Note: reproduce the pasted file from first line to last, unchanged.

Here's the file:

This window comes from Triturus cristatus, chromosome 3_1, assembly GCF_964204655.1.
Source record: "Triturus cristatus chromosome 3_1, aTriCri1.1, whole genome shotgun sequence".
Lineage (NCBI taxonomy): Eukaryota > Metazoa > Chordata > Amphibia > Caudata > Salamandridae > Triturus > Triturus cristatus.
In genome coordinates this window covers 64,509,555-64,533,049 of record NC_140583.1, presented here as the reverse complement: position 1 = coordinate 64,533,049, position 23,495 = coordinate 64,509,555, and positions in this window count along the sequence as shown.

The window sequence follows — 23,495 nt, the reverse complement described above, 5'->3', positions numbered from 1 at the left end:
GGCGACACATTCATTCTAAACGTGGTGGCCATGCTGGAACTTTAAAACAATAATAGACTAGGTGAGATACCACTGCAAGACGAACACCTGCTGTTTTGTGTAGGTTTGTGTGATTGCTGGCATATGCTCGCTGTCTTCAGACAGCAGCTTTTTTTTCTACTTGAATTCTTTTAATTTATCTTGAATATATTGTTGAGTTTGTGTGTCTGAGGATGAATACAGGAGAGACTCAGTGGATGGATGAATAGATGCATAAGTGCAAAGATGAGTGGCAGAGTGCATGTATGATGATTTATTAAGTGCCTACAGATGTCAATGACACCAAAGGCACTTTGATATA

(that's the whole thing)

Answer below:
This window comes from Triturus cristatus, chromosome 3_1, assembly GCF_964204655.1.
Source record: "Triturus cristatus chromosome 3_1, aTriCri1.1, whole genome shotgun sequence".
Lineage (NCBI taxonomy): Eukaryota > Metazoa > Chordata > Amphibia > Caudata > Salamandridae > Triturus > Triturus cristatus.
In genome coordinates this window covers 64,509,555-64,533,049 of record NC_140583.1, presented here as the reverse complement: position 1 = coordinate 64,533,049, position 23,495 = coordinate 64,509,555, and positions in this window count along the sequence as shown.

The window sequence follows — 23,495 nt, the reverse complement described above, 5'->3', positions numbered from 1 at the left end:
GGCGACACATTCATTCTAAACGTGGTGGCCATGCTGGAACTTTAAAACAATAATAGACTAGGTGAGATACCACTGCAAGACGAACACCTGCTGTTTTGTGTAGGTTTGTGTGATTGCTGGCATATGCTCGCTGTCTTCAGACAGCAGCTTTTTTTTCTACTTGAATTCTTTTAATTTATCTTGAATATATTGTTGAGTTTGTGTGTCTGAGGATGAATACAGGAGAGACTCAGTGGATGGATGAATAGATGCATAAGTGCAAAGATGAGTGGCAGAGTGCATGTATGATGATTTATTAAGTGCCTACAGATGTCAATGACACCAAAGGCACTTTGATATA